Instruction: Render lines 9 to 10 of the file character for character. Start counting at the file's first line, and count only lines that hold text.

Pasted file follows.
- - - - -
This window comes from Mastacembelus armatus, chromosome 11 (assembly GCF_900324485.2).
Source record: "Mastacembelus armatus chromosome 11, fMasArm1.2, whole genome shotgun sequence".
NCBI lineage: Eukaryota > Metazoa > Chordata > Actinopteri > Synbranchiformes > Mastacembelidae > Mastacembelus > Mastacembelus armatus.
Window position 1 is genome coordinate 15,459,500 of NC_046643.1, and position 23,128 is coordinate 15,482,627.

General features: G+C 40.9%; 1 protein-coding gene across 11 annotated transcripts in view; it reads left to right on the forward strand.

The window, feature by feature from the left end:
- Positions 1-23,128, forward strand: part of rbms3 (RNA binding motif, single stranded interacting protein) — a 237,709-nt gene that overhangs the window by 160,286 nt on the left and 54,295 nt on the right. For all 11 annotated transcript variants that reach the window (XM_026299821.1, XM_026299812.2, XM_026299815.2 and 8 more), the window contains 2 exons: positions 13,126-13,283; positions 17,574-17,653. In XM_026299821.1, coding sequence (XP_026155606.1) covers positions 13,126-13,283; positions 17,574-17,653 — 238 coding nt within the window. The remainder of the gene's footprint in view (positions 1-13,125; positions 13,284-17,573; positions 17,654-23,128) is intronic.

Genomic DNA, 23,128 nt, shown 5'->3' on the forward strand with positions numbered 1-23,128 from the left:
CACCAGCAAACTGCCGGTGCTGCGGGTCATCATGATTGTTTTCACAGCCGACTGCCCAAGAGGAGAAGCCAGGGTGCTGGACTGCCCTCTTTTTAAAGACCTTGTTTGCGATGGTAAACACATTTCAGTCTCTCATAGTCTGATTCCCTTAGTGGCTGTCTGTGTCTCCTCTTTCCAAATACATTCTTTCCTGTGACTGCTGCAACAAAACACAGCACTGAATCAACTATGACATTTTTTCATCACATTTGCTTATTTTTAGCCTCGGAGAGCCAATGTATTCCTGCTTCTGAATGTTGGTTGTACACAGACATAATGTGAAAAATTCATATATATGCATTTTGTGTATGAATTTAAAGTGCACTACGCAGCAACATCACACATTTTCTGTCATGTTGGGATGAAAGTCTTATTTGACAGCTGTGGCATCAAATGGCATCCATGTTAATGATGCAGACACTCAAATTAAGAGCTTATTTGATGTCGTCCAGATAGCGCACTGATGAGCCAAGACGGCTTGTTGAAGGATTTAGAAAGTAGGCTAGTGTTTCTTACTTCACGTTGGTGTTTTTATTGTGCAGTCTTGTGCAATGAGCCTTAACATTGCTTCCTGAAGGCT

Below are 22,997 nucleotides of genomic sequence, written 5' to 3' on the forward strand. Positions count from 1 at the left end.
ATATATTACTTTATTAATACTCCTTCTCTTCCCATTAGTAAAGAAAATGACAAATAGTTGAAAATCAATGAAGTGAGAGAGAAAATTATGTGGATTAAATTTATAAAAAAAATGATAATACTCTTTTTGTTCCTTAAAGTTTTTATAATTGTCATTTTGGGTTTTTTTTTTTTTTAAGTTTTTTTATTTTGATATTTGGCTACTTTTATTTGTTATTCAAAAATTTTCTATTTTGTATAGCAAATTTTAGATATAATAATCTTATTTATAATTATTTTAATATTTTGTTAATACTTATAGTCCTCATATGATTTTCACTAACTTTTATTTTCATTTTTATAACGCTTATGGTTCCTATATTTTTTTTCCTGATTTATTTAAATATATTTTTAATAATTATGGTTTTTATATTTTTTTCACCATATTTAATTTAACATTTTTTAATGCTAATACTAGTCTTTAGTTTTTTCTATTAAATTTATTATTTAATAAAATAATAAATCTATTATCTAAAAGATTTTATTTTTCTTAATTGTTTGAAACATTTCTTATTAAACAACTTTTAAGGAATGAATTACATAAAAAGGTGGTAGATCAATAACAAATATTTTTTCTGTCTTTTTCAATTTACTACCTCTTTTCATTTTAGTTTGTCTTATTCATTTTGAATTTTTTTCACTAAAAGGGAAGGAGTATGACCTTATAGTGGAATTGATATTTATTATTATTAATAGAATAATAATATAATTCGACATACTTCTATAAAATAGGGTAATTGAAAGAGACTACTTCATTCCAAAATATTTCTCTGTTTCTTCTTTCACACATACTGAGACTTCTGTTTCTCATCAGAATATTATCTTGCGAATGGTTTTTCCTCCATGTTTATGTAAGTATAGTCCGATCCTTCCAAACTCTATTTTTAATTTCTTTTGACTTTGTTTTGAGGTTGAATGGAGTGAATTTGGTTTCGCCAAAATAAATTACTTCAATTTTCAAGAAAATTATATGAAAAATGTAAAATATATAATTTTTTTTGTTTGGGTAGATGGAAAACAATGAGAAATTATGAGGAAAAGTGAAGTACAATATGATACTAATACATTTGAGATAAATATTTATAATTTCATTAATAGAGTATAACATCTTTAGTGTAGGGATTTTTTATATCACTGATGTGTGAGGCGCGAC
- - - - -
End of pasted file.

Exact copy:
CACCAGCAAACTGCCGGTGCTGCGGGTCATCATGATTGTTTTCACAGCCGACTGCCCAAGAGGAGAAGCCAGGGTGCTGGACTGCCCTCTTTTTAAAGACCTTGTTTGCGATGGTAAACACATTTCAGTCTCTCATAGTCTGATTCCCTTAGTGGCTGTCTGTGTCTCCTCTTTCCAAATACATTCTTTCCTGTGACTGCTGCAACAAAACACAGCACTGAATCAACTATGACATTTTTTCATCACATTTGCTTATTTTTAGCCTCGGAGAGCCAATGTATTCCTGCTTCTGAATGTTGGTTGTACACAGACATAATGTGAAAAATTCATATATATGCATTTTGTGTATGAATTTAAAGTGCACTACGCAGCAACATCACACATTTTCTGTCATGTTGGGATGAAAGTCTTATTTGACAGCTGTGGCATCAAATGGCATCCATGTTAATGATGCAGACACTCAAATTAAGAGCTTATTTGATGTCGTCCAGATAGCGCACTGATGAGCCAAGACGGCTTGTTGAAGGATTTAGAAAGTAGGCTAGTGTTTCTTACTTCACGTTGGTGTTTTTATTGTGCAGTCTTGTGCAATGAGCCTTAACATTGCTTCCTGAAGGCT

Below are 22,997 nucleotides of genomic sequence, written 5' to 3' on the forward strand. Positions count from 1 at the left end.